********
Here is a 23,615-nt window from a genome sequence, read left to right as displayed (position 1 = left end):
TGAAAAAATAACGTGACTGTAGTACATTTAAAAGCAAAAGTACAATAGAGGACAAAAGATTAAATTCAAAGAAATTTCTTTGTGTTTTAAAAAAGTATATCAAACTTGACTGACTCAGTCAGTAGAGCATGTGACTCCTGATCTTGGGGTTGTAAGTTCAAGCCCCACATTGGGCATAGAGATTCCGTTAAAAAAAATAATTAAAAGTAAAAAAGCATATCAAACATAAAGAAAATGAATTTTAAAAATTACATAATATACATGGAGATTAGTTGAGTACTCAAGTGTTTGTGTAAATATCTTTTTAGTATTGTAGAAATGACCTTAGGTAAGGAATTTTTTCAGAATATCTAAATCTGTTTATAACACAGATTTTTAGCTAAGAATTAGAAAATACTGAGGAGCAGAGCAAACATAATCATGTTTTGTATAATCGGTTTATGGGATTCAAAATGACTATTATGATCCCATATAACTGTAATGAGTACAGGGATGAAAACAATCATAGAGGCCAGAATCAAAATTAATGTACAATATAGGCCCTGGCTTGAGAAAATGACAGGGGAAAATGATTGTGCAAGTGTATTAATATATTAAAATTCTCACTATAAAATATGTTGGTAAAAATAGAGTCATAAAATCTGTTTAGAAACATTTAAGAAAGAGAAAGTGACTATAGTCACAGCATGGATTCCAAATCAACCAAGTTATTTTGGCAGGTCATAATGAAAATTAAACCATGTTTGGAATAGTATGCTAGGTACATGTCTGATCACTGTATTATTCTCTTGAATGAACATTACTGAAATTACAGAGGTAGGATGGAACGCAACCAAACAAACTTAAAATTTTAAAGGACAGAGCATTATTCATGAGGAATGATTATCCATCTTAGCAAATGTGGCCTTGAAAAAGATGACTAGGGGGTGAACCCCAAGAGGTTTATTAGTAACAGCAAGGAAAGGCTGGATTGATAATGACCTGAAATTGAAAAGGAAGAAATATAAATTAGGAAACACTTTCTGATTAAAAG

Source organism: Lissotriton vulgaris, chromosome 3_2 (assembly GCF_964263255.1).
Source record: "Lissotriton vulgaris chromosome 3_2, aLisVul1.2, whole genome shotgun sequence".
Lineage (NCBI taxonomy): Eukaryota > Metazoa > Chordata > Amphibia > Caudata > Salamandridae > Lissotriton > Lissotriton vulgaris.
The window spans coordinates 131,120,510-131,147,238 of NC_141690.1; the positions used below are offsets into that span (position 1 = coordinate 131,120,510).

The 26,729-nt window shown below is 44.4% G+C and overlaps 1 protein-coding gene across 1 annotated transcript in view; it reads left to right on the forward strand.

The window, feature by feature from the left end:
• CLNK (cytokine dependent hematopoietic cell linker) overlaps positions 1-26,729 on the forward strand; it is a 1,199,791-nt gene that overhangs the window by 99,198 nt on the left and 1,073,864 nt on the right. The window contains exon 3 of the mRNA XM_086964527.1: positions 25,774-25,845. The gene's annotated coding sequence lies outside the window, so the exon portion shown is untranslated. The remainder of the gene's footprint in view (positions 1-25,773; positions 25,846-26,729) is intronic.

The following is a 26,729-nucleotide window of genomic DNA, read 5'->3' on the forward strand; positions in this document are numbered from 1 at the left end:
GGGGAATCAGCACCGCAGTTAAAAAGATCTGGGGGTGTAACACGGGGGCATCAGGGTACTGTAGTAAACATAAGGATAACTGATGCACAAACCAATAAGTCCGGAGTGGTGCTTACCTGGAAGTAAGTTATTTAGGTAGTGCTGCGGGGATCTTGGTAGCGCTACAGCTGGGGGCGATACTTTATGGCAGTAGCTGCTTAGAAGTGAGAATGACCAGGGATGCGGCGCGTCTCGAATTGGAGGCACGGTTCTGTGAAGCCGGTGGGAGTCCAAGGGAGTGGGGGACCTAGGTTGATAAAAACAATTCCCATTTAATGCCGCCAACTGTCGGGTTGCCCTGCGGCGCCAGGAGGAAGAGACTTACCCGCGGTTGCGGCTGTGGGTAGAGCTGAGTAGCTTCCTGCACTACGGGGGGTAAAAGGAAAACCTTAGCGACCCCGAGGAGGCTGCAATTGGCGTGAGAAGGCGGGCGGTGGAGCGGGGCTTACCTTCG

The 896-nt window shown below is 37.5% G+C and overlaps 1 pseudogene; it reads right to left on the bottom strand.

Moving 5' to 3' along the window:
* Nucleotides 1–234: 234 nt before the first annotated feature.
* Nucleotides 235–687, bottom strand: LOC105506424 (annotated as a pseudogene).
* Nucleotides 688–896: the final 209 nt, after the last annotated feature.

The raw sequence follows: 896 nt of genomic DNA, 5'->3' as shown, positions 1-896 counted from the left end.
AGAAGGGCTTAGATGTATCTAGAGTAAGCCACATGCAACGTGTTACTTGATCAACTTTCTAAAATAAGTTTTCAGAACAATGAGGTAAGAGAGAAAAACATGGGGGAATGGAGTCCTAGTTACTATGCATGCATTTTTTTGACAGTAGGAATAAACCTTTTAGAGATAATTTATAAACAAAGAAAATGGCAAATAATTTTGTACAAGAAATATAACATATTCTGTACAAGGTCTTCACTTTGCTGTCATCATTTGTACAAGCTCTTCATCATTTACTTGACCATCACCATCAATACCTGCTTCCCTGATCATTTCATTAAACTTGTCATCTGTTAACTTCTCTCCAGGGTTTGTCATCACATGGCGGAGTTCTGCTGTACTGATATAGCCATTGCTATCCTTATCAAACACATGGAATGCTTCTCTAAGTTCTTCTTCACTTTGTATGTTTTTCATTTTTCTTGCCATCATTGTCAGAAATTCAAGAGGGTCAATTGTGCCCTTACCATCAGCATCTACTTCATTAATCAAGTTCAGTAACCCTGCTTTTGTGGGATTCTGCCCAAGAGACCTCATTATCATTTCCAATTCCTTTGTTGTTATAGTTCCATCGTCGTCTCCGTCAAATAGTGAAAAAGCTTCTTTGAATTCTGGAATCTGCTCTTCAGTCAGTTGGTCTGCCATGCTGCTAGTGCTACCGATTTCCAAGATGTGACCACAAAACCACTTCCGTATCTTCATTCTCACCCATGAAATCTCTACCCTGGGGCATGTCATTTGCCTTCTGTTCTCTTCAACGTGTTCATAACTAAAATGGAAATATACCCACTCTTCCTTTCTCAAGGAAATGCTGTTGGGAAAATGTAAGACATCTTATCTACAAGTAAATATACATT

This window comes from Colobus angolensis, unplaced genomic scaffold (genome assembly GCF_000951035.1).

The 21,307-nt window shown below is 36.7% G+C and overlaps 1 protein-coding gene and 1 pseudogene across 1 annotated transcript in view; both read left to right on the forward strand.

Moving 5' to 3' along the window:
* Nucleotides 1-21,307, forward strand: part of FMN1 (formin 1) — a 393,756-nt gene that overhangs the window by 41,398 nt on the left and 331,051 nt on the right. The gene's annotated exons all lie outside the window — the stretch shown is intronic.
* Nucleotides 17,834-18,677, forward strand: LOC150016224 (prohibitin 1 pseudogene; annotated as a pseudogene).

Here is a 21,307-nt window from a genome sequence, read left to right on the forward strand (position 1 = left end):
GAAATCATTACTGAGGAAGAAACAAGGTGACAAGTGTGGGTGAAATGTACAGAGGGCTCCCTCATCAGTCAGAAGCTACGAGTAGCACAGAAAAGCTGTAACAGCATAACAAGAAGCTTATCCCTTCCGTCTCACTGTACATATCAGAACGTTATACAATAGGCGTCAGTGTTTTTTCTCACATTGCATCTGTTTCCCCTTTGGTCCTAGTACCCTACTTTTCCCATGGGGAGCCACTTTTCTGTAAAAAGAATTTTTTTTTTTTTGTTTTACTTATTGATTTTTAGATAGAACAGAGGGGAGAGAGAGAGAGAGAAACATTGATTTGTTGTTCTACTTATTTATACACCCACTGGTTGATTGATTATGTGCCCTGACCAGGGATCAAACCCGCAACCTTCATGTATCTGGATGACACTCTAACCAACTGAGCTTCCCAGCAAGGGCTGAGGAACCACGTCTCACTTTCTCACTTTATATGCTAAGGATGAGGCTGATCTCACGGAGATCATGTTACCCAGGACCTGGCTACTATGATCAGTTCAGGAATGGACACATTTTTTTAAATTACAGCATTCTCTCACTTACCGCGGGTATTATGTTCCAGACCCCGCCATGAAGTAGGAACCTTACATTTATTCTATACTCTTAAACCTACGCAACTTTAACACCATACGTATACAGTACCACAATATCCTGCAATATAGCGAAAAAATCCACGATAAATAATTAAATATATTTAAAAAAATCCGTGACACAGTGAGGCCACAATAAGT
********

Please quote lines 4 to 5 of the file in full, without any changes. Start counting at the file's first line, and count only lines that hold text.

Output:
Source record: "Lissotriton vulgaris chromosome 3_2, aLisVul1.2, whole genome shotgun sequence".
Lineage (NCBI taxonomy): Eukaryota > Metazoa > Chordata > Amphibia > Caudata > Salamandridae > Lissotriton > Lissotriton vulgaris.